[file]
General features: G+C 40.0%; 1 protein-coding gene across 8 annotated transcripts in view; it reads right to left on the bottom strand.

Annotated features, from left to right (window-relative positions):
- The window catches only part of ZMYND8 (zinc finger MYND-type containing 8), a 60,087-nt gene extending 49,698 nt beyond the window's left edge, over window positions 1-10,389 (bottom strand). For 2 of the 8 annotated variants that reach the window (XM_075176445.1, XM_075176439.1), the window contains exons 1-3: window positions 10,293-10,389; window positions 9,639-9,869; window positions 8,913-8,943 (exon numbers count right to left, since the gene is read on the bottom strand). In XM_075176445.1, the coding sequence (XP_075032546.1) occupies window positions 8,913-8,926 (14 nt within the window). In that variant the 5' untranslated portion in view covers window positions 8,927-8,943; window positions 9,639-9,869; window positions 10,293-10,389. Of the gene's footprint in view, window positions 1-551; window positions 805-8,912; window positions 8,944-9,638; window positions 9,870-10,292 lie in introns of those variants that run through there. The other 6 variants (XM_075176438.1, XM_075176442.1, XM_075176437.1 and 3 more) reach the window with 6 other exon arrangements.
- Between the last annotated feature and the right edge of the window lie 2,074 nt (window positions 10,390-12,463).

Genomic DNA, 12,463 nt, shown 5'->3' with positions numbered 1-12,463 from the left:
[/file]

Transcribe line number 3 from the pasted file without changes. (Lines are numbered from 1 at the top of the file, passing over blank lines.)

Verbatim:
- The window catches only part of ZMYND8 (zinc finger MYND-type containing 8), a 60,087-nt gene extending 49,698 nt beyond the window's left edge, over window positions 1-10,389 (bottom strand). For 2 of the 8 annotated variants that reach the window (XM_075176445.1, XM_075176439.1), the window contains exons 1-3: window positions 10,293-10,389; window positions 9,639-9,869; window positions 8,913-8,943 (exon numbers count right to left, since the gene is read on the bottom strand). In XM_075176445.1, the coding sequence (XP_075032546.1) occupies window positions 8,913-8,926 (14 nt within the window). In that variant the 5' untranslated portion in view covers window positions 8,927-8,943; window positions 9,639-9,869; window positions 10,293-10,389. Of the gene's footprint in view, window positions 1-551; window positions 805-8,912; window positions 8,944-9,638; window positions 9,870-10,292 lie in introns of those variants that run through there. The other 6 variants (XM_075176438.1, XM_075176442.1, XM_075176437.1 and 3 more) reach the window with 6 other exon arrangements.